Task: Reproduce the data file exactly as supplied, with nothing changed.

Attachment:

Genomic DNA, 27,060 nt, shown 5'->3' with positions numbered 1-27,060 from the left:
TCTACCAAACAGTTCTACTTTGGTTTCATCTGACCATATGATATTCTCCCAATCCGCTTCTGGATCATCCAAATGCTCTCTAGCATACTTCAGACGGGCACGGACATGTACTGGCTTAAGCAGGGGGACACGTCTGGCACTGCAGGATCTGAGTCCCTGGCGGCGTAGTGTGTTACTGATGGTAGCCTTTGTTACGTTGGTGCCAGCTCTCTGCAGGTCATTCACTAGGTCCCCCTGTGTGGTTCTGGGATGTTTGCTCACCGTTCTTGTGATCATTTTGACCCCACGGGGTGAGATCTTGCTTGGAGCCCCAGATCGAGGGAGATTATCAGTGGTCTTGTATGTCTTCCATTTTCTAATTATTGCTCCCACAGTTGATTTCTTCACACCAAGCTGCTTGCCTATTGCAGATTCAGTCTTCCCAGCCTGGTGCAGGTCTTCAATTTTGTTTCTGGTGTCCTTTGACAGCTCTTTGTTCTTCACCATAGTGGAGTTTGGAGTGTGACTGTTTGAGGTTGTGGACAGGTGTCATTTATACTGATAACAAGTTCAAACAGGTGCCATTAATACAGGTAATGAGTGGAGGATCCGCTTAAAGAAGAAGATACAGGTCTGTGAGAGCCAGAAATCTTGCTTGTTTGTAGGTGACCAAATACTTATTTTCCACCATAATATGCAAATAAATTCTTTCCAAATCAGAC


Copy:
Genomic DNA, 27,060 nt, shown 5'->3' with positions numbered 1-27,060 from the left:
TCTACCAAACAGTTCTACTTTGGTTTCATCTGACCATATGATATTCTCCCAATCCGCTTCTGGATCATCCAAATGCTCTCTAGCATACTTCAGACGGGCACGGACATGTACTGGCTTAAGCAGGGGGACACGTCTGGCACTGCAGGATCTGAGTCCCTGGCGGCGTAGTGTGTTACTGATGGTAGCCTTTGTTACGTTGGTGCCAGCTCTCTGCAGGTCATTCACTAGGTCCCCCTGTGTGGTTCTGGGATGTTTGCTCACCGTTCTTGTGATCATTTTGACCCCACGGGGTGAGATCTTGCTTGGAGCCCCAGATCGAGGGAGATTATCAGTGGTCTTGTATGTCTTCCATTTTCTAATTATTGCTCCCACAGTTGATTTCTTCACACCAAGCTGCTTGCCTATTGCAGATTCAGTCTTCCCAGCCTGGTGCAGGTCTTCAATTTTGTTTCTGGTGTCCTTTGACAGCTCTTTGTTCTTCACCATAGTGGAGTTTGGAGTGTGACTGTTTGAGGTTGTGGACAGGTGTCATTTATACTGATAACAAGTTCAAACAGGTGCCATTAATACAGGTAATGAGTGGAGGATCCGCTTAAAGAAGAAGATACAGGTCTGTGAGAGCCAGAAATCTTGCTTGTTTGTAGGTGACCAAATACTTATTTTCCACCATAATATGCAAATAAATTCTTTCCAAATCAGAC